Utilization Management Tools
Utilization management tools, which include prior authorizations, non-medical switching, medication quantity limits and step therapy requirements, are used by payers and pharmacy benefit managers (PBMs) to reduce their own costs, but in the process can also “restrict our ability as rheumatologists to prescribe the right medicine to the right patient at the right time, and interfere with the practice of medicine,” said Madelaine A. Feldman, MD, FACR, clinical instructor and assistant professor of medicine at Tulane University School of Medicine, New Orleans.
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Explore This IssueJanuary 2020
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“Medication quantity limits are fine for safety purposes, but some PBMs use them to require you to go through their mail order service to get a 90-day supply. Often, if you utilize a local pharmacy you are allowed only a 30-day supply, or it may not count toward your deductible, and sometimes the drug may not be covered at all,” she said.
Non-medical switching occurs when a PBM changes a formulary for cost reasons, resulting in even stable patients having to change medicines because their current medication is now unaffordable or is no longer covered.
“They can switch the drug to a higher formulary tier. They can refuse to accept a patient’s co-pay card, or they can take the drug off the formulary altogether,” said Dr. Feldman. “This ignores the patient’s well-being and puts profitability first.”
Non-medical switching may lead to worse disease outcomes, flares or costly hospital visits, she said. A 2018 study by the Maine Bureau of Insurance showed the state’s insurers reported 300 formulary changes in just one quarter.3 “For those patients affected, 80% had increased out-of-pocket costs, whether it was for adding a prior authorization requirement, step therapy, higher tiering or the drug being dropped from the formulary. Higher out-of-pocket costs can also come from increasing use of other medications, such as antibiotics for infections.” Over half of coverage appeals were denied, the report showed.
Step Therapy Delays
Step therapy, or fail-first policies, require patients to take drugs from a preferred list first. This preferred list, particularly for specialty drugs, may have a lower cost to the PBM, but can have a higher list price than some non-preferred drugs. Some step therapy policies may even require patients to fail several drugs with the same mechanism of action before allowing a more innovative drug to be used, she said.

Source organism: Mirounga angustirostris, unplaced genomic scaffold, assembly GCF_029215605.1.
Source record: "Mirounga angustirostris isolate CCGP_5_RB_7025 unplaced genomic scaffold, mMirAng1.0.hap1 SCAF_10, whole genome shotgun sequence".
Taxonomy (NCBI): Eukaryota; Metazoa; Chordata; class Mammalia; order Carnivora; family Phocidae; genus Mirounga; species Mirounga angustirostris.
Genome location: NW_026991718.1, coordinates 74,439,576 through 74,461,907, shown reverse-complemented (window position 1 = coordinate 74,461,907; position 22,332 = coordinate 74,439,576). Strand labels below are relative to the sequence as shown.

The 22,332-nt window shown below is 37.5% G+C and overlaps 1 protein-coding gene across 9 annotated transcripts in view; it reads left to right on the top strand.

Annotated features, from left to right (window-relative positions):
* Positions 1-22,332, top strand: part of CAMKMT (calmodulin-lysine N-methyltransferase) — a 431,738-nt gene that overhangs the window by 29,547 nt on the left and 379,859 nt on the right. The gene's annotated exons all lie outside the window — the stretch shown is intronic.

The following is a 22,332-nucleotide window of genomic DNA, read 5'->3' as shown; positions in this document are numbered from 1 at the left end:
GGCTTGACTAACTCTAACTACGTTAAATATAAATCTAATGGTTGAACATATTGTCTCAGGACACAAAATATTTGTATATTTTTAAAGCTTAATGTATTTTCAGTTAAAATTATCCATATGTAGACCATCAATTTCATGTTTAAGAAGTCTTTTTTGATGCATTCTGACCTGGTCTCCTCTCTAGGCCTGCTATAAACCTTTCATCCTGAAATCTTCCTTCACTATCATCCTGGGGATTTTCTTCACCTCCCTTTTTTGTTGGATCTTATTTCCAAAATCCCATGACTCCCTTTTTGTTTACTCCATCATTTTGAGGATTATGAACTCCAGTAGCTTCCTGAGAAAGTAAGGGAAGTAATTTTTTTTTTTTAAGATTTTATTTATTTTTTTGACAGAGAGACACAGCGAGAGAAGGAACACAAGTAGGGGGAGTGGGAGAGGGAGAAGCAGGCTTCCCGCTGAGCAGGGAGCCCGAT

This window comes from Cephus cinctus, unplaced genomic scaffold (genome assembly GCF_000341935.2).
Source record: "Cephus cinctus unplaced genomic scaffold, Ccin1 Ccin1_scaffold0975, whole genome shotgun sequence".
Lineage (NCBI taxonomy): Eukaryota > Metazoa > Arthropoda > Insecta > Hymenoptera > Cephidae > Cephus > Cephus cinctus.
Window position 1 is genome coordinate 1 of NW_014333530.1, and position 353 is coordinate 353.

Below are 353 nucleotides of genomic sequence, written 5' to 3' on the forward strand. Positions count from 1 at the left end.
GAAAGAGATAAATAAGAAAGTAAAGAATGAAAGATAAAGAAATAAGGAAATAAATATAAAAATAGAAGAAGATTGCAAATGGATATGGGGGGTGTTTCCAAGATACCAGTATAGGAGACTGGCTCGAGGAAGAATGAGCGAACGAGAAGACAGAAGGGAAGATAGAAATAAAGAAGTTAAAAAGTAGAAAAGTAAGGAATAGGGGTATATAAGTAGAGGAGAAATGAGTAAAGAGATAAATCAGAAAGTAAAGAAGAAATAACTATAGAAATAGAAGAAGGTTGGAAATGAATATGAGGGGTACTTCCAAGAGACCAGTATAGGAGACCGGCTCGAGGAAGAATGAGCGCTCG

The fact that step therapies are so varied among payers and PBMs suggests these policies are not based in clinical evidence and, in fact, are based on the profitability of the drug for the PBM. A PBM may receive kickbacks in the form of rebates and myriad fees to place certain drugs on formularies, she said. “In response, the PBM rewards certain manufacturers with preferred placement, and that’s the holy grail, because patients must step through your drugs.” When payers refuse to cover a patient’s drug or increase the cost share, patients may abandon treatment altogether, often leading to increased disease activity, she added.
Dr. Feldman co-authored a white paper based on a survey of 634 patients with rheumatoid arthritis, psoriasis, Crohn’s disease and other inflammatory conditions. Almost 40% of patients who stopped their treatments because of step therapy protocols said they did so because the drugs were ineffective, and 27% stopped taking their medication because their insurance company took it off the formulary, making it too expensive.4
Although step therapy may save some costs for the payer and lower overall drug utilization, it can negatively affect patients, according to Dr. Feldman. In a 2019 retrospective study comparing the effectiveness of medications for 3,993 patients with rheumatoid arthritis and 1,713 patients with psoriatic arthritis, patients whose plans had step therapy requirements reported lower treatment effectiveness, often due to low adherence to therapy.5
“PBMs constantly talk about cost savings, but it’s the cost to them, not the cost to our patients, who often have to pay a co-insurance on the list price of a drug while the PBM acquires it, on average, at 50% off of the list price,” said Dr. Feldman. “It has been shown that restrictive utilization management tools can force drug switching, increasing the risk of flares and adverse events.”
Get involved in ACR, ARP and state rheumatology association advocacy efforts to promote legislation to restrict these policies, said Dr. Feldman, who cited recent successes, including a new Illinois state law, HB 0465, that eliminates gag clauses that prevent pharmacists from advising patients about lower-cost treatment options, eliminates co-pay accumulators and requires more transparency on the activities of PBMs.6
Learn how you can become an advocate for your practice and your patients in the ACR’s Legislative Action Center.